Belfast Telegraph

£5m invested in recycler takeover

By Heather McGarrigle

A group of South African investors has announced a £5m investment in Northern Ireland, creating 12 jobs.

The group has taken ownership of Coleraine Skip Hire and Recycling Limited, which they are expanding under a new name, RiverRidge Recycling.

The operation will now include a recycling centre and transfer station and will offer full service product recovery and waste management to public and private sector organisations.

The company aims to reduce waste-to-landfill by up to 80% in Northern Ireland.

Managing director Brett Ross said: “We are no strangers to the shores of Ireland but this is the first time that we’ve invested in Northern Ireland.

“It was an easy decision in |that it is a strong market and |we see great opportunity for growth.

“The Government has set ambitious targets to both reduce landfill and to diversify our fuel sources.

“We believe we can help local organisations including councils and schools that are looking for a simple and efficient way to improve recycling performance, achieve environmental compliance and control costs.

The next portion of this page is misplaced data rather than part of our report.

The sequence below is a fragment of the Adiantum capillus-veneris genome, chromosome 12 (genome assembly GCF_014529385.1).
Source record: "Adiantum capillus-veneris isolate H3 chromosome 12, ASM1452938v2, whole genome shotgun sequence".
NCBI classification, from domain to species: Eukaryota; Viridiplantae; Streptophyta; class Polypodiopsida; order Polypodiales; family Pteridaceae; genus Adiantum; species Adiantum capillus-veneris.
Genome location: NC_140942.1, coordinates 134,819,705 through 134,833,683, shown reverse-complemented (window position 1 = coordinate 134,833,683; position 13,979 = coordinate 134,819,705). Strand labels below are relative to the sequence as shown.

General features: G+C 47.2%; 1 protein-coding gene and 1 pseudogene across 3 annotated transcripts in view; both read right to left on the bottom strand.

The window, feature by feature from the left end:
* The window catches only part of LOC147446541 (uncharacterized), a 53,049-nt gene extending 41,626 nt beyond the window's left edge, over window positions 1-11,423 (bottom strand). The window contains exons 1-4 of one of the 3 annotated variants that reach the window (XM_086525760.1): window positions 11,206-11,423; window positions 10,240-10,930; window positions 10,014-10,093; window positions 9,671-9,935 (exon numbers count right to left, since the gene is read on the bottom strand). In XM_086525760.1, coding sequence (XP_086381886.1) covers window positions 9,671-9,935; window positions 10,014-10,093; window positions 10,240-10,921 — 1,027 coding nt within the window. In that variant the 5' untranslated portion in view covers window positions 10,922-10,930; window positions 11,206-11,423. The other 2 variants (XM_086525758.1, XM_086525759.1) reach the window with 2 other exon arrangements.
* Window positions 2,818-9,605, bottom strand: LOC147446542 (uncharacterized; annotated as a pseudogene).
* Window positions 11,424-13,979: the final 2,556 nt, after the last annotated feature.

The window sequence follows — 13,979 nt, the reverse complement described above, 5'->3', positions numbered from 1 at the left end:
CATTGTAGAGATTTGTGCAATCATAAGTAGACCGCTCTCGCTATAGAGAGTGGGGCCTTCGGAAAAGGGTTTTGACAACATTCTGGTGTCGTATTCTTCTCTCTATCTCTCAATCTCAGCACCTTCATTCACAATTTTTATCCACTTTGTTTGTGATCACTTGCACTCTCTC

“Northern Ireland will be able to benefit from our cutting-edge technology, which not only reduces the unnecessary use of landfill sites but also recycles said unwanted items.”

Mr Ross said the company was committed to diverting waste from landfill and was already in talks with a number of companies about “cost-effective commercial waste bin removal”.

The director also said it was important for the company to have a positive effect on the Northern Ireland economy.

“To date, we’ve invested heavily in Northern Ireland and the local community. The majority of our suppliers and employees are all from the local community,” said Mr Ross.

“It is important to us that the community sees what we are doing and that it will have a positive effect on the local economy, through job creation and reducing waste.”

The company describes this as the first phase of a long-term strategy for growth, which has already seen the current workforce grow from 20 to 32, with further plans for recruitment.

Belfast Telegraph

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